Biomechanical forces have a key role in the development of early blood cells, a Nature paper reveals. The finding should help those wishing to direct the differentiation of stem cells into blood cells for research and therapeutic purposes, and opens a new perspective on the role of mechanical forces in biological processes.
Once the heartbeat begins in vertebrate embryos, cells lining various blood vessels begin to form blood cells. George Daley and colleagues show that shear stress imposed on the vascular wall at this early developmental stage has a strong positive influence on early blood-cell formation. Blocking the production of nitric oxide, a mediator of shear-stress-induced signalling, compromises blood-cell development.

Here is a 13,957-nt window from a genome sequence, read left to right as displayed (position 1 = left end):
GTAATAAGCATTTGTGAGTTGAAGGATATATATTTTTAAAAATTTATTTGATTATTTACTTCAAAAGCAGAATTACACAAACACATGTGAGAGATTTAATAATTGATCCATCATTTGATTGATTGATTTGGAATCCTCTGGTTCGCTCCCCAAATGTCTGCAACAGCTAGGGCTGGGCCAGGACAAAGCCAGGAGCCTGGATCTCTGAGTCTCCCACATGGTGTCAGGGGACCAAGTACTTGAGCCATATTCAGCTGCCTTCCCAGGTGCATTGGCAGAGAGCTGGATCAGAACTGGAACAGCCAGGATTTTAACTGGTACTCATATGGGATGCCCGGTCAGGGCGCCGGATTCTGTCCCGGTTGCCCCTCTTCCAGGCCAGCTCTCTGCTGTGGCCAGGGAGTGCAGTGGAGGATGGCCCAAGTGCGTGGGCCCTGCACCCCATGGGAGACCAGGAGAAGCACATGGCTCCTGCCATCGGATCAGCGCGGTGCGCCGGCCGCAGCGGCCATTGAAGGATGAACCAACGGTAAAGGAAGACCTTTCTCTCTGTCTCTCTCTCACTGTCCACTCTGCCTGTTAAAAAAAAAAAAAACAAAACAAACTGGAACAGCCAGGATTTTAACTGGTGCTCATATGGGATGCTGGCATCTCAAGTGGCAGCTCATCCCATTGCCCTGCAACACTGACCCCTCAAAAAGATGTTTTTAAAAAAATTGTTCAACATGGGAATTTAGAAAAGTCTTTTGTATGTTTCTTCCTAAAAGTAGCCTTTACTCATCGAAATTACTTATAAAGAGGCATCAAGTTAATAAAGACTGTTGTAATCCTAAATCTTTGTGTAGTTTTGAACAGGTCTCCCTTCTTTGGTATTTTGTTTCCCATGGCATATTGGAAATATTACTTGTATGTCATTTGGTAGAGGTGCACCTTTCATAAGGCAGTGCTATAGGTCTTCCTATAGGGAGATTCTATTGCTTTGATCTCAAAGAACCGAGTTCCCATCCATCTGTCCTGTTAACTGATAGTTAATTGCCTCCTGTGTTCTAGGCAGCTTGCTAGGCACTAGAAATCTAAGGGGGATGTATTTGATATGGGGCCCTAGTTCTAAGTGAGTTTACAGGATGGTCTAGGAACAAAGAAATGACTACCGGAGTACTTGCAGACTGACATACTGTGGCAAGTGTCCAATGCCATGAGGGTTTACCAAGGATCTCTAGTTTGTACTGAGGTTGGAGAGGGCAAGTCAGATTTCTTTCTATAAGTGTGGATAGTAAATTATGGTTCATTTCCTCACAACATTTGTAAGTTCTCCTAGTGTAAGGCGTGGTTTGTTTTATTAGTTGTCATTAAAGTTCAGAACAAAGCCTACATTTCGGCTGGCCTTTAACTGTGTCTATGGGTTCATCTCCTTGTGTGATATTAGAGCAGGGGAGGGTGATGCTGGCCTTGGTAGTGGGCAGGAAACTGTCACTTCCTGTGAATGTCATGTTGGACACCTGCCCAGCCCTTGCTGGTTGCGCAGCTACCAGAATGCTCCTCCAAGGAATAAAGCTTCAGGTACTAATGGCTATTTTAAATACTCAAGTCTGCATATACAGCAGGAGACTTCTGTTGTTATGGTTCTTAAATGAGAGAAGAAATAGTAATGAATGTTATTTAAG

The biomechanical forces applied in this study are approximately equal to those in the developing cardiovascular system, implying that the heartbeat, which sets up vascular flow and wall shear stress, is a direct biomechanical inducer of blood-cell formation.
George Daley (Children's Hospital, Boston, MA, USA)
Abstract available online.
(C) Nature press release.
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